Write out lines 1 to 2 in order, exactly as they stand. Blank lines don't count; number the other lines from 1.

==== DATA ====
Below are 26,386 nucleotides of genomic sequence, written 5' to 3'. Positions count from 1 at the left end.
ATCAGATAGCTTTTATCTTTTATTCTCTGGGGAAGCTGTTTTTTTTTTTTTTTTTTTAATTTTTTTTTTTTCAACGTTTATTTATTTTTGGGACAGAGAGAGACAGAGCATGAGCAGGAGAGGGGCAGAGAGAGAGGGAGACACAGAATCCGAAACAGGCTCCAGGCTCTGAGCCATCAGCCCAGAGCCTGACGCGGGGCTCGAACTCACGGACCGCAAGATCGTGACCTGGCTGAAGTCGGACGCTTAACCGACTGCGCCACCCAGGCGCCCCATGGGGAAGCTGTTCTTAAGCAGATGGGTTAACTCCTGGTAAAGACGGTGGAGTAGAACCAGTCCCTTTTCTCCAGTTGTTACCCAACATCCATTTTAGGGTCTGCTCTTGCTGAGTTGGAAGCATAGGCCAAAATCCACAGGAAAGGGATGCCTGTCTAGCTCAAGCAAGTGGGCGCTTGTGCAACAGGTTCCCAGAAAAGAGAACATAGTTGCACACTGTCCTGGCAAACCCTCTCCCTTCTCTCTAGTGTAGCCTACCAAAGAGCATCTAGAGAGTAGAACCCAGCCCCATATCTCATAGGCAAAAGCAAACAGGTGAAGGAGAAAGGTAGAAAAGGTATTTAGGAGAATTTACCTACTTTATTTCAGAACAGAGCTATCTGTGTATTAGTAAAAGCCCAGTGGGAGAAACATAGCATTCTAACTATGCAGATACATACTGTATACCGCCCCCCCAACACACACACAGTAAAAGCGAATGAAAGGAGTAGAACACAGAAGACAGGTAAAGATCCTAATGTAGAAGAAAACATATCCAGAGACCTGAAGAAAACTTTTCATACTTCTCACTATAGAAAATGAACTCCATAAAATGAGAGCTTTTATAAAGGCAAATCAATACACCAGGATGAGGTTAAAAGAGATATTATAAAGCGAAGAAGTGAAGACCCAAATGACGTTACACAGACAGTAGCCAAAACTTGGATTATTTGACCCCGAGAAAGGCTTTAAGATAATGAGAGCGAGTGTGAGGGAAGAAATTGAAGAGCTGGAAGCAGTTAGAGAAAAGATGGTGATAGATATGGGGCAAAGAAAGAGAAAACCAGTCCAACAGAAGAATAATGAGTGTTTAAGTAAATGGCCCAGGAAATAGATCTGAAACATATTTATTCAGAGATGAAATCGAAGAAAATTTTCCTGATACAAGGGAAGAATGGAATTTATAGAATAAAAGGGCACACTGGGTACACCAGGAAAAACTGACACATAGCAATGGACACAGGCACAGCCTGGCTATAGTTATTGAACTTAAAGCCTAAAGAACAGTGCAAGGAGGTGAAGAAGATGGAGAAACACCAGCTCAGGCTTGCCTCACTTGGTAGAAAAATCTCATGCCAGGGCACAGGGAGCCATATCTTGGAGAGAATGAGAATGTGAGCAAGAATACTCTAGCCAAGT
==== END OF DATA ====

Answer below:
Below are 26,386 nucleotides of genomic sequence, written 5' to 3'. Positions count from 1 at the left end.
ATCAGATAGCTTTTATCTTTTATTCTCTGGGGAAGCTGTTTTTTTTTTTTTTTTTTTAATTTTTTTTTTTTCAACGTTTATTTATTTTTGGGACAGAGAGAGACAGAGCATGAGCAGGAGAGGGGCAGAGAGAGAGGGAGACACAGAATCCGAAACAGGCTCCAGGCTCTGAGCCATCAGCCCAGAGCCTGACGCGGGGCTCGAACTCACGGACCGCAAGATCGTGACCTGGCTGAAGTCGGACGCTTAACCGACTGCGCCACCCAGGCGCCCCATGGGGAAGCTGTTCTTAAGCAGATGGGTTAACTCCTGGTAAAGACGGTGGAGTAGAACCAGTCCCTTTTCTCCAGTTGTTACCCAACATCCATTTTAGGGTCTGCTCTTGCTGAGTTGGAAGCATAGGCCAAAATCCACAGGAAAGGGATGCCTGTCTAGCTCAAGCAAGTGGGCGCTTGTGCAACAGGTTCCCAGAAAAGAGAACATAGTTGCACACTGTCCTGGCAAACCCTCTCCCTTCTCTCTAGTGTAGCCTACCAAAGAGCATCTAGAGAGTAGAACCCAGCCCCATATCTCATAGGCAAAAGCAAACAGGTGAAGGAGAAAGGTAGAAAAGGTATTTAGGAGAATTTACCTACTTTATTTCAGAACAGAGCTATCTGTGTATTAGTAAAAGCCCAGTGGGAGAAACATAGCATTCTAACTATGCAGATACATACTGTATACCGCCCCCCCAACACACACACAGTAAAAGCGAATGAAAGGAGTAGAACACAGAAGACAGGTAAAGATCCTAATGTAGAAGAAAACATATCCAGAGACCTGAAGAAAACTTTTCATACTTCTCACTATAGAAAATGAACTCCATAAAATGAGAGCTTTTATAAAGGCAAATCAATACACCAGGATGAGGTTAAAAGAGATATTATAAAGCGAAGAAGTGAAGACCCAAATGACGTTACACAGACAGTAGCCAAAACTTGGATTATTTGACCCCGAGAAAGGCTTTAAGATAATGAGAGCGAGTGTGAGGGAAGAAATTGAAGAGCTGGAAGCAGTTAGAGAAAAGATGGTGATAGATATGGGGCAAAGAAAGAGAAAACCAGTCCAACAGAAGAATAATGAGTGTTTAAGTAAATGGCCCAGGAAATAGATCTGAAACATATTTATTCAGAGATGAAATCGAAGAAAATTTTCCTGATACAAGGGAAGAATGGAATTTATAGAATAAAAGGGCACACTGGGTACACCAGGAAAAACTGACACATAGCAATGGACACAGGCACAGCCTGGCTATAGTTATTGAACTTAAAGCCTAAAGAACAGTGCAAGGAGGTGAAGAAGATGGAGAAACACCAGCTCAGGCTTGCCTCACTTGGTAGAAAAATCTCATGCCAGGGCACAGGGAGCCATATCTTGGAGAGAATGAGAATGTGAGCAAGAATACTCTAGCCAAGT